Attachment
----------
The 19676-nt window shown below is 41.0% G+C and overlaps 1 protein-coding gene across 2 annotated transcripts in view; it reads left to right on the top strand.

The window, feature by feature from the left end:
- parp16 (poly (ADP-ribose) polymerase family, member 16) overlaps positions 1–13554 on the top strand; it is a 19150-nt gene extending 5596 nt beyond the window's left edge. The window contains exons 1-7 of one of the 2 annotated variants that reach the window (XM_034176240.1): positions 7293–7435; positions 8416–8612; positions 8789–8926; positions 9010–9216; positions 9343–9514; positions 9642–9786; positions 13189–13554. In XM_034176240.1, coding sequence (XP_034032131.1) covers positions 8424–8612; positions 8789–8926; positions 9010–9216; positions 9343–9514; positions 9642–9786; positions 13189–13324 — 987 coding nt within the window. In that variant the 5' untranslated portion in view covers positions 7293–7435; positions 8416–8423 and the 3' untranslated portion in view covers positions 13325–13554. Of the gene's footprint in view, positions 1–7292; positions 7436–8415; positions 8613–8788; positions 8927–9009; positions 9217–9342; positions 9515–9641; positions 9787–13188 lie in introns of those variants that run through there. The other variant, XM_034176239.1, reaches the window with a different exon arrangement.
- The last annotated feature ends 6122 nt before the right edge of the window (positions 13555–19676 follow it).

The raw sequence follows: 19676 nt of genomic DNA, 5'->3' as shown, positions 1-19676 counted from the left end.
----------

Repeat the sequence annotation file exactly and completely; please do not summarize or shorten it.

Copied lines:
The 19676-nt window shown below is 41.0% G+C and overlaps 1 protein-coding gene across 2 annotated transcripts in view; it reads left to right on the top strand.

The window, feature by feature from the left end:
- parp16 (poly (ADP-ribose) polymerase family, member 16) overlaps positions 1–13554 on the top strand; it is a 19150-nt gene extending 5596 nt beyond the window's left edge. The window contains exons 1-7 of one of the 2 annotated variants that reach the window (XM_034176240.1): positions 7293–7435; positions 8416–8612; positions 8789–8926; positions 9010–9216; positions 9343–9514; positions 9642–9786; positions 13189–13554. In XM_034176240.1, coding sequence (XP_034032131.1) covers positions 8424–8612; positions 8789–8926; positions 9010–9216; positions 9343–9514; positions 9642–9786; positions 13189–13324 — 987 coding nt within the window. In that variant the 5' untranslated portion in view covers positions 7293–7435; positions 8416–8423 and the 3' untranslated portion in view covers positions 13325–13554. Of the gene's footprint in view, positions 1–7292; positions 7436–8415; positions 8613–8788; positions 8927–9009; positions 9217–9342; positions 9515–9641; positions 9787–13188 lie in introns of those variants that run through there. The other variant, XM_034176239.1, reaches the window with a different exon arrangement.
- The last annotated feature ends 6122 nt before the right edge of the window (positions 13555–19676 follow it).

The raw sequence follows: 19676 nt of genomic DNA, 5'->3' as shown, positions 1-19676 counted from the left end.